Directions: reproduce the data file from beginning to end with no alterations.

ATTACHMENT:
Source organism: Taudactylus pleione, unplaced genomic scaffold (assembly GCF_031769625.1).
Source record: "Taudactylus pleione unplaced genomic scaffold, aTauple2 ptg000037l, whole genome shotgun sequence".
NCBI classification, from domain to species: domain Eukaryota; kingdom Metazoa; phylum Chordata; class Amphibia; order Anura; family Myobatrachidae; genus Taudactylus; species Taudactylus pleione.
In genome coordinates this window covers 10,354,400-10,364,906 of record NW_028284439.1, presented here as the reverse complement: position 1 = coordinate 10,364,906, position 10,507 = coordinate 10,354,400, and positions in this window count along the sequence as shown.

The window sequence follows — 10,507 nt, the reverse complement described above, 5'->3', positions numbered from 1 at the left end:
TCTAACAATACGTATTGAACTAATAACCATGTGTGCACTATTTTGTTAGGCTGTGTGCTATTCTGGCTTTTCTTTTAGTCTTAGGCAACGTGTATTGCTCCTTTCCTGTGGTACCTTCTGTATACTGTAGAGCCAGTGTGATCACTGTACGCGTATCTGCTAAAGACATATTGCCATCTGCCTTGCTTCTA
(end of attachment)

Source organism: Taudactylus pleione, unplaced genomic scaffold (assembly GCF_031769625.1).
Source record: "Taudactylus pleione unplaced genomic scaffold, aTauple2 ptg000037l, whole genome shotgun sequence".
NCBI classification, from domain to species: domain Eukaryota; kingdom Metazoa; phylum Chordata; class Amphibia; order Anura; family Myobatrachidae; genus Taudactylus; species Taudactylus pleione.
In genome coordinates this window covers 10,354,400-10,364,906 of record NW_028284439.1, presented here as the reverse complement: position 1 = coordinate 10,364,906, position 10,507 = coordinate 10,354,400, and positions in this window count along the sequence as shown.

The window sequence follows — 10,507 nt, the reverse complement described above, 5'->3', positions numbered from 1 at the left end:
TCTAACAATACGTATTGAACTAATAACCATGTGTGCACTATTTTGTTAGGCTGTGTGCTATTCTGGCTTTTCTTTTAGTCTTAGGCAACGTGTATTGCTCCTTTCCTGTGGTACCTTCTGTATACTGTAGAGCCAGTGTGATCACTGTACGCGTATCTGCTAAAGACATATTGCCATCTGCCTTGCTTCTA